I did some more looking around and using Bing, found one more result which pointed to a PowerPoint slide deck by Ellis Cohen from his course on Theory, Practice & Methodology of Relational Database Design and Programming. In this deck I found an example of what he calls an entity instance diagram, which pretty much is what I thought it was.  I’ve been creating an using these sorts of things to explain how a data model should be used but I never had a name for them.  I called them sample data, data prototypes, data validation , worked examples, or just examples.  Now we have a name and a TLA!

In Cohen’s slide, he’s using an Entity Instance Diagram (EID) to to demonstrate weak entities:

 

Weak Entity Instance Diagram

I usually use Excel to prepare these, as I can reuse the data for each one.  I even have an ER/Studio macro to generate the tabs in a spreadsheet (one for each entity/table selected in a submodel). This makes preparing the sample data go much faster. 

So it looks like we have an answer now for what the heck is an entity instance diagram….and I have a name for a technique that I use all the time.  If you have other examples of this term, I’d love to see them.

 

Checklist from 16 June DArchVC Presentation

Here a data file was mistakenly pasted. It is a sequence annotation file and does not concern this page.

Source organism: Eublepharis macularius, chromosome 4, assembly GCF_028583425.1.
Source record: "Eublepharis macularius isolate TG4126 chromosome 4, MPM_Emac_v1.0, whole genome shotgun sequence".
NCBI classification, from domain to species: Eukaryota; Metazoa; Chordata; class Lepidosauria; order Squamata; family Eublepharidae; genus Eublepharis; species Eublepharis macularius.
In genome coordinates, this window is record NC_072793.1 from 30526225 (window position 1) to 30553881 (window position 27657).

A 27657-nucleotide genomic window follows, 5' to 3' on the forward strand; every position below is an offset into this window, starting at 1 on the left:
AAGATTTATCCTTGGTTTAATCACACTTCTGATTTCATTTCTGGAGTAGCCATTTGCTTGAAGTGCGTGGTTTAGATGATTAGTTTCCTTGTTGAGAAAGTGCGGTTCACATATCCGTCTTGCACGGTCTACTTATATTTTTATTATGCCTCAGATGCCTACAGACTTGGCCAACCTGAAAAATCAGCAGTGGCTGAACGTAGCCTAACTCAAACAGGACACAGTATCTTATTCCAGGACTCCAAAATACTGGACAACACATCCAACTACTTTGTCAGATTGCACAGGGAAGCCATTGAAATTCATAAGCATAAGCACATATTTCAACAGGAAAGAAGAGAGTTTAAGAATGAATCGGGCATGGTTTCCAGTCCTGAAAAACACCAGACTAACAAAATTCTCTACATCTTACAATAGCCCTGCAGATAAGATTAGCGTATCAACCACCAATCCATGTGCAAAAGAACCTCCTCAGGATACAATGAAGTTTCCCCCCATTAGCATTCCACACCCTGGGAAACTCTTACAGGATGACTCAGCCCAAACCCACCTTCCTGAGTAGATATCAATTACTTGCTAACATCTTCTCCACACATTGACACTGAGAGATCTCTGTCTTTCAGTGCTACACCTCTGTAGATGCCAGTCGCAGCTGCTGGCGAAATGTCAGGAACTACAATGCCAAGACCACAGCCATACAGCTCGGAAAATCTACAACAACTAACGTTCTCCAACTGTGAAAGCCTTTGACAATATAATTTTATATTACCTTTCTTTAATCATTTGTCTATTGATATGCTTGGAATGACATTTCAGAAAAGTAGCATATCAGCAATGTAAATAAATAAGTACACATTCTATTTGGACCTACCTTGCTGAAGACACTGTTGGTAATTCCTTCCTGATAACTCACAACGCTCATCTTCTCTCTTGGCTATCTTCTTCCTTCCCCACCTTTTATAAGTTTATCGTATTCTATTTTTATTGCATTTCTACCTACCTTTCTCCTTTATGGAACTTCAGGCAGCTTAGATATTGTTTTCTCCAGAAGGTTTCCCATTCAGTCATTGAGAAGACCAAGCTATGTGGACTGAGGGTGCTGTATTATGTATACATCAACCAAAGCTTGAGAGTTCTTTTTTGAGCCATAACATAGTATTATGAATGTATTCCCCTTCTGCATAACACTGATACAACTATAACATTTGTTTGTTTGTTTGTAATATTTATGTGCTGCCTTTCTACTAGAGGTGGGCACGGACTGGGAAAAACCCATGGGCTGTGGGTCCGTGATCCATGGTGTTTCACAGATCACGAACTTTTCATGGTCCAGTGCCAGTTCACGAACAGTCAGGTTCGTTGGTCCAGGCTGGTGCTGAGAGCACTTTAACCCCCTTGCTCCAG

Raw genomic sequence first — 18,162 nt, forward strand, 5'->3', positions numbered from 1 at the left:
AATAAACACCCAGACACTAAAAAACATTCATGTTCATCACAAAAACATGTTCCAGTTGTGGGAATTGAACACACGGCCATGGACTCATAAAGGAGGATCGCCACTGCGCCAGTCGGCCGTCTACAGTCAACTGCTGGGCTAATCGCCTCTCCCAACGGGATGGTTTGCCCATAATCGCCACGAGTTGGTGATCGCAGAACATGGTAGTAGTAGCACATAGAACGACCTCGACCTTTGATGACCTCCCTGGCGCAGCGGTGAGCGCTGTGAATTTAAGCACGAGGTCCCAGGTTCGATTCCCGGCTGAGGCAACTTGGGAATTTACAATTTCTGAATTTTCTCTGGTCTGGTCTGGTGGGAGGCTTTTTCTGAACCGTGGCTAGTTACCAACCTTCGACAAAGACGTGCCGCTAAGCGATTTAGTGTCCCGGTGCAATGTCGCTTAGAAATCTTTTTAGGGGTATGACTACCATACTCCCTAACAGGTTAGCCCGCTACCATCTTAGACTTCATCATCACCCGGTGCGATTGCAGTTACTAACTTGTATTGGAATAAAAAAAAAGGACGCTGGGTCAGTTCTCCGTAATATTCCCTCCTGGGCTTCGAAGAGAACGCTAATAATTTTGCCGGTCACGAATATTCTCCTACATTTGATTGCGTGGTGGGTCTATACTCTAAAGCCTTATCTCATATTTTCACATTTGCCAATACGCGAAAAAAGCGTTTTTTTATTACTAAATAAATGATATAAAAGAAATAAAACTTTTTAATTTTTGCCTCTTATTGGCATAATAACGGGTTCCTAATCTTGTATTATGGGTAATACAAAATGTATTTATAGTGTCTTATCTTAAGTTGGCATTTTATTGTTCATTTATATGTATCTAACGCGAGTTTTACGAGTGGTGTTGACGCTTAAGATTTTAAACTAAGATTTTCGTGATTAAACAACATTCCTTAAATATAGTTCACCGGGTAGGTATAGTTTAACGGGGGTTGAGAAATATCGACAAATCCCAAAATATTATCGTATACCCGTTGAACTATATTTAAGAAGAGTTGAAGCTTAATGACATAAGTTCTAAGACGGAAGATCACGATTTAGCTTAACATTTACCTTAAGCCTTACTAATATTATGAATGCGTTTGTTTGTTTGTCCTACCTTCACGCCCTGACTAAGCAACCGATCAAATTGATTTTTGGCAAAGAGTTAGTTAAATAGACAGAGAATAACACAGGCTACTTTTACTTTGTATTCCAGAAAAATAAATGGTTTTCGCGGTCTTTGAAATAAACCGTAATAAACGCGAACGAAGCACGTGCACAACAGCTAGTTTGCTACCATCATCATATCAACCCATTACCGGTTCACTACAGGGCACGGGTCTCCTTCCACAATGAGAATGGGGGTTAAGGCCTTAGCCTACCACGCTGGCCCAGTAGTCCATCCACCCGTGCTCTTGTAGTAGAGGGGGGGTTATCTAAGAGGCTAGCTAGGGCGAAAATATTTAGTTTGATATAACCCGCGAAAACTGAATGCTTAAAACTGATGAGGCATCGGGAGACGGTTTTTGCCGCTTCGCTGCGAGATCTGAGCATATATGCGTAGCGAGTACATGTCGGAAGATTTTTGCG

Jun 16, 2011   //   by Karen Lopez   //   Blog, Data, Data Modeling  //  1 Comment

I’ve uploaded a much more detailed checklist for what to do when you inherit a data model from someone else.

You’ve Just Inherited a Data Model Checklist

What would you add to it?

Half Day Seminar 7 April #EDW11 – 10 Physical Data Modeling Blunders – Discount Coupon

Mar 30, 2011   //   by Karen Lopez   //   Blog, Data, Data Modeling, Database, Speaking  //  No Comments

imageFor 24 Hours of PASS Virtual conference,  I gave a short, 40 minute overview of 5 Physical Design blunders.  At Enterprise Data World in Chicago on 7 April, I’m giving a half day seminar on 10 Blunders (NOW with 5 BONUS BLUNDERS!).  Unlike the virtual conference, this workshop will have demos and labs – PLUS 5 BONUS BLUNDERS!

If you act quickly, I have a special deal for those of you who want to join me for this event: A discount coupon.  The normal one day admission is $795.  But if you register now, you can register for the Thursday full day, including my seminar, for only $195.  Yes, that’s a $600 savings to be part of the biggest blunderfest best seminar of the conference.

Coupon code DATACHICK for $600 off ($195 net total)

Use this registration link to get yourself set up.  And don’t forget to use the coupon code DATACHICK to save that $600.  There are still great hotel rates, too.

Join me at the world’s largest vendor-neutral data management conference.  See you there!

1980 Called and it Wants Its Deliverables Back